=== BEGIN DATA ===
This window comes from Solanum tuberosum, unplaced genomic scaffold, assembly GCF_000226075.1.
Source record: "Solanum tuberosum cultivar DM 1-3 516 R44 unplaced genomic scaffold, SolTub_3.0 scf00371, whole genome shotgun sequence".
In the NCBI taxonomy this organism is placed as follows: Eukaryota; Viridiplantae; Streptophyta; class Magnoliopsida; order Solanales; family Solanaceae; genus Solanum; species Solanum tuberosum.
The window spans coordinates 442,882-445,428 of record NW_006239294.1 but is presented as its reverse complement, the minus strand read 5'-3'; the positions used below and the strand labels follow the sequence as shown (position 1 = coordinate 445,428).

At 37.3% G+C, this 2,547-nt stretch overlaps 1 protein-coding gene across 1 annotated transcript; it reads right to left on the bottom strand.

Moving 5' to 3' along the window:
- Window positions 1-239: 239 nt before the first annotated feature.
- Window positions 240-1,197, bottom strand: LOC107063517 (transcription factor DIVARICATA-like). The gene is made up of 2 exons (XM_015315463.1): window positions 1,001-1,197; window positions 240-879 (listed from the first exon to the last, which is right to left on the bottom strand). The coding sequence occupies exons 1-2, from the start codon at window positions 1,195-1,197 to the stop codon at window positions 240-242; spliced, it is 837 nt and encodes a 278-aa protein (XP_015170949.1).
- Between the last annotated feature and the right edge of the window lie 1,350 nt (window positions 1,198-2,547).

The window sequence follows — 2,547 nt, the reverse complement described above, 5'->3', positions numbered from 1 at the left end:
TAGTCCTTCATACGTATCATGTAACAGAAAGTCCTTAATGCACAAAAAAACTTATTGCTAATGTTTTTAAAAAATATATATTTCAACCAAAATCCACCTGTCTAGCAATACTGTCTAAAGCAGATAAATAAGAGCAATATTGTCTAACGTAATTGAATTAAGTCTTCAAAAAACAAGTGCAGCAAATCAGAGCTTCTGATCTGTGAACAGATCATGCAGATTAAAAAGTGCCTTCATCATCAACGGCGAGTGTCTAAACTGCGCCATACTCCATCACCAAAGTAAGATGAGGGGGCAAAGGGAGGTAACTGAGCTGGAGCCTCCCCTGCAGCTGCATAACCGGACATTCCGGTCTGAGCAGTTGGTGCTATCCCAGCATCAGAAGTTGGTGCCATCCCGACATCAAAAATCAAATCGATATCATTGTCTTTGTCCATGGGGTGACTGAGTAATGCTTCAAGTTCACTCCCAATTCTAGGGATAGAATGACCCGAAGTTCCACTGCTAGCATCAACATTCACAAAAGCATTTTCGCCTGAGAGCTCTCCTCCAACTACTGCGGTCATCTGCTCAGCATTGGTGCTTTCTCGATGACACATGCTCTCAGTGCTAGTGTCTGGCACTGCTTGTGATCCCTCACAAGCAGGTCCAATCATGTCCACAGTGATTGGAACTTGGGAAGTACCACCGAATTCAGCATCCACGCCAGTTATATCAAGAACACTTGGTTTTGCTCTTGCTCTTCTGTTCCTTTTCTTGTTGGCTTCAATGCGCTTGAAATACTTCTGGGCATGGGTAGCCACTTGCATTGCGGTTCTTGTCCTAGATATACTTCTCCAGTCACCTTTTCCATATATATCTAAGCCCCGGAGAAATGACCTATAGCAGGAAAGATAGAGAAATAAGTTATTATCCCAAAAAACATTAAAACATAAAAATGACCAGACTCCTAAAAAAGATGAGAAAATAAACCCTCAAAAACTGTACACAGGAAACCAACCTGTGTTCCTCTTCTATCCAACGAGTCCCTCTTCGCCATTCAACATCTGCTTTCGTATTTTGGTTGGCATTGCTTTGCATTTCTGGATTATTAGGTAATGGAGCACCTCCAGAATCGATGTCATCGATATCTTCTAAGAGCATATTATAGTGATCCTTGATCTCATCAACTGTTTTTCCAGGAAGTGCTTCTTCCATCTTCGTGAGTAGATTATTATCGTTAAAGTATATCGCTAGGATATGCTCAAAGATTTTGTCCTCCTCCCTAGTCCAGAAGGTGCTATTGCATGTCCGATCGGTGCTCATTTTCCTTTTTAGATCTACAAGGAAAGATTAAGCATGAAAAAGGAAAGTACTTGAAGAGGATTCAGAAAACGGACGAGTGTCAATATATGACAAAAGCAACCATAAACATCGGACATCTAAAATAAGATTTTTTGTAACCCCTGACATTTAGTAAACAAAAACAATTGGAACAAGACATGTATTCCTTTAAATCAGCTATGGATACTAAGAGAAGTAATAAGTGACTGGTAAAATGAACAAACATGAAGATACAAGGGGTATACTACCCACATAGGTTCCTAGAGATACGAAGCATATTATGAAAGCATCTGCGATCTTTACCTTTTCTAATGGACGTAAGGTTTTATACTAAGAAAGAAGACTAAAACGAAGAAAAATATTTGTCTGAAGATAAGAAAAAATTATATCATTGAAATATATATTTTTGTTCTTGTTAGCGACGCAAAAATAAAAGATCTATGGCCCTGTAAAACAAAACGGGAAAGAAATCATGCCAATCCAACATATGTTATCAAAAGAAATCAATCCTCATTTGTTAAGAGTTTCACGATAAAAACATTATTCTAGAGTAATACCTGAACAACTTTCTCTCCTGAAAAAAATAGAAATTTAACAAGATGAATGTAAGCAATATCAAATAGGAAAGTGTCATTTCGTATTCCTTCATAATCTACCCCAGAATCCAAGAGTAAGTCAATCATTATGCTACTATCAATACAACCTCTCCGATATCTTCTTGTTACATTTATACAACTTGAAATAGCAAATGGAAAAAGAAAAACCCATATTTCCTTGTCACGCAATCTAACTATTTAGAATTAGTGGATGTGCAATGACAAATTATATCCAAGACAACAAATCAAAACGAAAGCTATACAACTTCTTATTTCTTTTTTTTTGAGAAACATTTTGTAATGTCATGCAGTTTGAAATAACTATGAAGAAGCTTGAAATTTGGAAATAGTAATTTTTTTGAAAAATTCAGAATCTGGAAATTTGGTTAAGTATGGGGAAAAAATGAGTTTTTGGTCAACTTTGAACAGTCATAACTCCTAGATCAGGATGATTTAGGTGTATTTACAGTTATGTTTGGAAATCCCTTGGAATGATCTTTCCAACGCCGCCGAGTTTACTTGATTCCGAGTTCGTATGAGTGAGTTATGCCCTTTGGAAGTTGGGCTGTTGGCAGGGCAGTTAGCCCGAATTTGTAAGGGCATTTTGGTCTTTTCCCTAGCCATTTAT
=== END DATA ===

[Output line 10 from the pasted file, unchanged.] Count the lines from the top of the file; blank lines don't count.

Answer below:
The window sequence follows — 2,547 nt, the reverse complement described above, 5'->3', positions numbered from 1 at the left end: